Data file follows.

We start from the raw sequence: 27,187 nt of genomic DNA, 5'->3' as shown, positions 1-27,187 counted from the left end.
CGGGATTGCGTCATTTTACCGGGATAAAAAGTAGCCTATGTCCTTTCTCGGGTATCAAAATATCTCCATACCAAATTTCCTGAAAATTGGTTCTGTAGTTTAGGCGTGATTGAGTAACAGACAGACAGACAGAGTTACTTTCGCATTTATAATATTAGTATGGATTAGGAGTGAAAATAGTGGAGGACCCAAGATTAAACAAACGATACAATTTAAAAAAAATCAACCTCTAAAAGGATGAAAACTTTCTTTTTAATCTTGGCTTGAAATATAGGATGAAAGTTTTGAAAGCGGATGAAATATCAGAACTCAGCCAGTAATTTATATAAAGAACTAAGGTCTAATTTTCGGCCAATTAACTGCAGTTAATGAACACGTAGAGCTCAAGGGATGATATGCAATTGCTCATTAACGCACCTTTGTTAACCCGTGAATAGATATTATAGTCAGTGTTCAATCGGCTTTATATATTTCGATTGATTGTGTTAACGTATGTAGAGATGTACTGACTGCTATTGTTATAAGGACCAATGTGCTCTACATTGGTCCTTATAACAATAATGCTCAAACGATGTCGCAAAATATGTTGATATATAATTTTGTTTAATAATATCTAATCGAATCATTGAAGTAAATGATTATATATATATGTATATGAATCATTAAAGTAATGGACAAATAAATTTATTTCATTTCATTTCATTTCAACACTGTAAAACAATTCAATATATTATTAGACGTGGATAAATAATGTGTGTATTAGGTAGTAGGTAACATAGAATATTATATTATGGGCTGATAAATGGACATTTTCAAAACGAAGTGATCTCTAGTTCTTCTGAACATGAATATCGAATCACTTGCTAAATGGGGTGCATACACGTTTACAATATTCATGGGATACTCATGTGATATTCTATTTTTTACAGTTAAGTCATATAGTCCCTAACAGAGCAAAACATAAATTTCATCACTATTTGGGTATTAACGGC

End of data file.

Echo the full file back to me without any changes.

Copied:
We start from the raw sequence: 27,187 nt of genomic DNA, 5'->3' as shown, positions 1-27,187 counted from the left end.
CGGGATTGCGTCATTTTACCGGGATAAAAAGTAGCCTATGTCCTTTCTCGGGTATCAAAATATCTCCATACCAAATTTCCTGAAAATTGGTTCTGTAGTTTAGGCGTGATTGAGTAACAGACAGACAGACAGAGTTACTTTCGCATTTATAATATTAGTATGGATTAGGAGTGAAAATAGTGGAGGACCCAAGATTAAACAAACGATACAATTTAAAAAAAATCAACCTCTAAAAGGATGAAAACTTTCTTTTTAATCTTGGCTTGAAATATAGGATGAAAGTTTTGAAAGCGGATGAAATATCAGAACTCAGCCAGTAATTTATATAAAGAACTAAGGTCTAATTTTCGGCCAATTAACTGCAGTTAATGAACACGTAGAGCTCAAGGGATGATATGCAATTGCTCATTAACGCACCTTTGTTAACCCGTGAATAGATATTATAGTCAGTGTTCAATCGGCTTTATATATTTCGATTGATTGTGTTAACGTATGTAGAGATGTACTGACTGCTATTGTTATAAGGACCAATGTGCTCTACATTGGTCCTTATAACAATAATGCTCAAACGATGTCGCAAAATATGTTGATATATAATTTTGTTTAATAATATCTAATCGAATCATTGAAGTAAATGATTATATATATATGTATATGAATCATTAAAGTAATGGACAAATAAATTTATTTCATTTCATTTCATTTCAACACTGTAAAACAATTCAATATATTATTAGACGTGGATAAATAATGTGTGTATTAGGTAGTAGGTAACATAGAATATTATATTATGGGCTGATAAATGGACATTTTCAAAACGAAGTGATCTCTAGTTCTTCTGAACATGAATATCGAATCACTTGCTAAATGGGGTGCATACACGTTTACAATATTCATGGGATACTCATGTGATATTCTATTTTTTACAGTTAAGTCATATAGTCCCTAACAGAGCAAAACATAAATTTCATCACTATTTGGGTATTAACGGC